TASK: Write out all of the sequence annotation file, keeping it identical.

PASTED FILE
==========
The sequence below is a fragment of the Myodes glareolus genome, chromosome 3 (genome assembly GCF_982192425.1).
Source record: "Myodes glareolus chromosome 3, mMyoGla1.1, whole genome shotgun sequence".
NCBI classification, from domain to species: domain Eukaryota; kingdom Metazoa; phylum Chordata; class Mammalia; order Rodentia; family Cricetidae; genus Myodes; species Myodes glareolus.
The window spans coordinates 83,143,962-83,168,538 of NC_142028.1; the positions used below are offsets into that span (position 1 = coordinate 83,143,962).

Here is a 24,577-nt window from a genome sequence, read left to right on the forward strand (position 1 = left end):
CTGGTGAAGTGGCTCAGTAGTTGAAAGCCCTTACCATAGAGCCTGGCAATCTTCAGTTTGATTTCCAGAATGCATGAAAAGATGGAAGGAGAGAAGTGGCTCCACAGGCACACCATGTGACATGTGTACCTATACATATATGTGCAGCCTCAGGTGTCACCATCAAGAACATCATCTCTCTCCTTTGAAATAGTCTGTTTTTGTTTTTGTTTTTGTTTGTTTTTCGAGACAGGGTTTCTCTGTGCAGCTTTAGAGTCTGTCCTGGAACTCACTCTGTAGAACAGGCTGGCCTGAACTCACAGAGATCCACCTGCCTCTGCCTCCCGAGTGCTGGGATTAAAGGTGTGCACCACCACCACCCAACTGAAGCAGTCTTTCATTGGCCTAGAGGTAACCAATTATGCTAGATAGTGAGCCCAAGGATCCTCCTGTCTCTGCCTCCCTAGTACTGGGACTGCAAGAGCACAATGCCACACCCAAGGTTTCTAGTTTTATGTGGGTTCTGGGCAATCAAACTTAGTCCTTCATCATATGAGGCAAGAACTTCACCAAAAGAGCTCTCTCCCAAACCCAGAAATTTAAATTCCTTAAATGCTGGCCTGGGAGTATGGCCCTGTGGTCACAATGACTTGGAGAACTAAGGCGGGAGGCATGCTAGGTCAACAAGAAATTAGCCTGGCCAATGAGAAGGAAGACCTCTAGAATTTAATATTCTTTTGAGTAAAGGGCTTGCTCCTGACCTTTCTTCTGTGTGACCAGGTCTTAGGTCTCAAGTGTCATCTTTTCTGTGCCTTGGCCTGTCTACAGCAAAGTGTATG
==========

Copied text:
The sequence below is a fragment of the Myodes glareolus genome, chromosome 3 (genome assembly GCF_982192425.1).
Source record: "Myodes glareolus chromosome 3, mMyoGla1.1, whole genome shotgun sequence".
NCBI classification, from domain to species: domain Eukaryota; kingdom Metazoa; phylum Chordata; class Mammalia; order Rodentia; family Cricetidae; genus Myodes; species Myodes glareolus.
The window spans coordinates 83,143,962-83,168,538 of NC_142028.1; the positions used below are offsets into that span (position 1 = coordinate 83,143,962).

Here is a 24,577-nt window from a genome sequence, read left to right on the forward strand (position 1 = left end):
CTGGTGAAGTGGCTCAGTAGTTGAAAGCCCTTACCATAGAGCCTGGCAATCTTCAGTTTGATTTCCAGAATGCATGAAAAGATGGAAGGAGAGAAGTGGCTCCACAGGCACACCATGTGACATGTGTACCTATACATATATGTGCAGCCTCAGGTGTCACCATCAAGAACATCATCTCTCTCCTTTGAAATAGTCTGTTTTTGTTTTTGTTTTTGTTTGTTTTTCGAGACAGGGTTTCTCTGTGCAGCTTTAGAGTCTGTCCTGGAACTCACTCTGTAGAACAGGCTGGCCTGAACTCACAGAGATCCACCTGCCTCTGCCTCCCGAGTGCTGGGATTAAAGGTGTGCACCACCACCACCCAACTGAAGCAGTCTTTCATTGGCCTAGAGGTAACCAATTATGCTAGATAGTGAGCCCAAGGATCCTCCTGTCTCTGCCTCCCTAGTACTGGGACTGCAAGAGCACAATGCCACACCCAAGGTTTCTAGTTTTATGTGGGTTCTGGGCAATCAAACTTAGTCCTTCATCATATGAGGCAAGAACTTCACCAAAAGAGCTCTCTCCCAAACCCAGAAATTTAAATTCCTTAAATGCTGGCCTGGGAGTATGGCCCTGTGGTCACAATGACTTGGAGAACTAAGGCGGGAGGCATGCTAGGTCAACAAGAAATTAGCCTGGCCAATGAGAAGGAAGACCTCTAGAATTTAATATTCTTTTGAGTAAAGGGCTTGCTCCTGACCTTTCTTCTGTGTGACCAGGTCTTAGGTCTCAAGTGTCATCTTTTCTGTGCCTTGGCCTGTCTACAGCAAAGTGTATG